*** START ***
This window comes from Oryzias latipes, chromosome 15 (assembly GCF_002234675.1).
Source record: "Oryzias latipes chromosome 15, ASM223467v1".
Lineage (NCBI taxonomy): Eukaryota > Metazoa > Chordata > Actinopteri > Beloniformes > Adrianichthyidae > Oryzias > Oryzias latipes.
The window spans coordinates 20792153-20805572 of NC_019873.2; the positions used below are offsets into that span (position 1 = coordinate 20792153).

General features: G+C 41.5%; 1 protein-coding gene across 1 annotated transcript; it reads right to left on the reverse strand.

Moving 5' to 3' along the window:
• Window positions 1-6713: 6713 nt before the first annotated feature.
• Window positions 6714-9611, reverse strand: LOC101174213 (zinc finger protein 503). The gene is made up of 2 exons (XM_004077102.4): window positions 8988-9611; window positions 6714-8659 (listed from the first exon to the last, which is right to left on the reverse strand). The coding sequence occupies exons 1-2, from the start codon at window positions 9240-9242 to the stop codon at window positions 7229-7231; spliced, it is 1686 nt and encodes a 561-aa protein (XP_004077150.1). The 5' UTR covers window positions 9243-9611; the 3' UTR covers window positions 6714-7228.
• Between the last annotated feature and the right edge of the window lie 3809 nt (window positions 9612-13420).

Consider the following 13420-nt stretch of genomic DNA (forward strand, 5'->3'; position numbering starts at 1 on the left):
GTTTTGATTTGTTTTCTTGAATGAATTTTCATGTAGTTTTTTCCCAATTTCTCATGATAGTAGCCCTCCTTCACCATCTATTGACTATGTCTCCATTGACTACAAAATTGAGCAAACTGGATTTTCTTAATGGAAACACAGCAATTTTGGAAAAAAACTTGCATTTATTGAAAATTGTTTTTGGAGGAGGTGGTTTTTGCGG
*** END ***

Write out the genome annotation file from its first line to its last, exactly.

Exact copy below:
This window comes from Oryzias latipes, chromosome 15 (assembly GCF_002234675.1).
Source record: "Oryzias latipes chromosome 15, ASM223467v1".
Lineage (NCBI taxonomy): Eukaryota > Metazoa > Chordata > Actinopteri > Beloniformes > Adrianichthyidae > Oryzias > Oryzias latipes.
The window spans coordinates 20792153-20805572 of NC_019873.2; the positions used below are offsets into that span (position 1 = coordinate 20792153).

General features: G+C 41.5%; 1 protein-coding gene across 1 annotated transcript; it reads right to left on the reverse strand.

Moving 5' to 3' along the window:
• Window positions 1-6713: 6713 nt before the first annotated feature.
• Window positions 6714-9611, reverse strand: LOC101174213 (zinc finger protein 503). The gene is made up of 2 exons (XM_004077102.4): window positions 8988-9611; window positions 6714-8659 (listed from the first exon to the last, which is right to left on the reverse strand). The coding sequence occupies exons 1-2, from the start codon at window positions 9240-9242 to the stop codon at window positions 7229-7231; spliced, it is 1686 nt and encodes a 561-aa protein (XP_004077150.1). The 5' UTR covers window positions 9243-9611; the 3' UTR covers window positions 6714-7228.
• Between the last annotated feature and the right edge of the window lie 3809 nt (window positions 9612-13420).

Consider the following 13420-nt stretch of genomic DNA (forward strand, 5'->3'; position numbering starts at 1 on the left):
GTTTTGATTTGTTTTCTTGAATGAATTTTCATGTAGTTTTTTCCCAATTTCTCATGATAGTAGCCCTCCTTCACCATCTATTGACTATGTCTCCATTGACTACAAAATTGAGCAAACTGGATTTTCTTAATGGAAACACAGCAATTTTGGAAAAAAACTTGCATTTATTGAAAATTGTTTTTGGAGGAGGTGGTTTTTGCGG